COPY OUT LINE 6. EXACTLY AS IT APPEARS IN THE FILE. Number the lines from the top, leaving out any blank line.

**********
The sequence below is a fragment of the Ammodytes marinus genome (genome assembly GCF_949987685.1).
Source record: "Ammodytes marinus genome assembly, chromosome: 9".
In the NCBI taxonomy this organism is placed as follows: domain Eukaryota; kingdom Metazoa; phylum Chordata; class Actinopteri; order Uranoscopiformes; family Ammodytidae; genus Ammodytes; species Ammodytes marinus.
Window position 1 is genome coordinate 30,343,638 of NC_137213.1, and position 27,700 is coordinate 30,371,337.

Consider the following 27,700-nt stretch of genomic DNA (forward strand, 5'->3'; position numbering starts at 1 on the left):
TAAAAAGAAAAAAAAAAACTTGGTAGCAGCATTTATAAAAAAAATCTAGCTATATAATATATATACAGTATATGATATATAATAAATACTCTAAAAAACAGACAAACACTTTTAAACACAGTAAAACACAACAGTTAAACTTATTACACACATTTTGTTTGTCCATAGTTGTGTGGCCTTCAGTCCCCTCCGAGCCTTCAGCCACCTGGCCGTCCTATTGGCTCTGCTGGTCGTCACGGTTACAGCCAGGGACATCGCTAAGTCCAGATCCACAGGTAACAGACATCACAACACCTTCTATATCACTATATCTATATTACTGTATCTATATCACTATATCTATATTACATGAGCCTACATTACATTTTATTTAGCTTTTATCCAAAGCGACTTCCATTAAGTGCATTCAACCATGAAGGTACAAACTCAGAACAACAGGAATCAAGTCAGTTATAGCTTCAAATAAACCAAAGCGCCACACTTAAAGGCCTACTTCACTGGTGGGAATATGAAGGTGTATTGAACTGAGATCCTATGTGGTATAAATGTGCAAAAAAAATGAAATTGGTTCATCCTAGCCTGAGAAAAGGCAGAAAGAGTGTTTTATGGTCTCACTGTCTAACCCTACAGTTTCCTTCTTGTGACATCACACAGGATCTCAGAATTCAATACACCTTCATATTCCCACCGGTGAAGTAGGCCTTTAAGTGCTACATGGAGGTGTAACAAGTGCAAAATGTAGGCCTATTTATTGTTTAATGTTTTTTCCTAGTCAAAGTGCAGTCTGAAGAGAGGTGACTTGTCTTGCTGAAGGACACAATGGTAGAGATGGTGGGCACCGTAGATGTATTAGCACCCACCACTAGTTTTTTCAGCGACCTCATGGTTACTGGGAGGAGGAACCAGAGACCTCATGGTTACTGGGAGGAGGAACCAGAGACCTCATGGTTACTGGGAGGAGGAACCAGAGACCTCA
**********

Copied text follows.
TAAAAAGAAAAAAAAAAACTTGGTAGCAGCATTTATAAAAAAAATCTAGCTATATAATATATATACAGTATATGATATATAATAAATACTCTAAAAAACAGACAAACACTTTTAAACACAGTAAAACACAACAGTTAAACTTATTACACACATTTTGTTTGTCCATAGTTGTGTGGCCTTCAGTCCCCTCCGAGCCTTCAGCCACCTGGCCGTCCTATTGGCTCTGCTGGTCGTCACGGTTACAGCCAGGGACATCGCTAAGTCCAGATCCACAGGTAACAGACATCACAACACCTTCTATATCACTATATCTATATTACTGTATCTATATCACTATATCTATATTACATGAGCCTACATTACATTTTATTTAGCTTTTATCCAAAGCGACTTCCATTAAGTGCATTCAACCATGAAGGTACAAACTCAGAACAACAGGAATCAAGTCAGTTATAGCTTCAAATAAACCAAAGCGCCACACTTAAAGGCCTACTTCACTGGTGGGAATATGAAGGTGTATTGAACTGAGATCCTATGTGGTATAAATGTGCAAAAAAAATGAAATTGGTTCATCCTAGCCTGAGAAAAGGCAGAAAGAGTGTTTTATGGTCTCACTGTCTAACCCTACAGTTTCCTTCTTGTGACATCACACAGGATCTCAGAATTCAATACACCTTCATATTCCCACCGGTGAAGTAGGCCTTTAAGTGCTACATGGAGGTGTAACAAGTGCAAAATGTAGGCCTATTTATTGTTTAATGTTTTTTCCTAGTCAAAGTGCAGTCTGAAGAGAGGTGACTTGTCTTGCTGAAGGACACAATGGTAGAGATGGTGGGCACCGTAGATGTATTAGCACCCACCACTAGTTTTTTCAGCGACCTCATGGTTACTGGGAGGAGGAACCAGAGACCTCATGGTTACTGGGAGGAGGAACCAGAGACCTCATGGTTACTGGGAGGAGGAACCAGAGACCTCA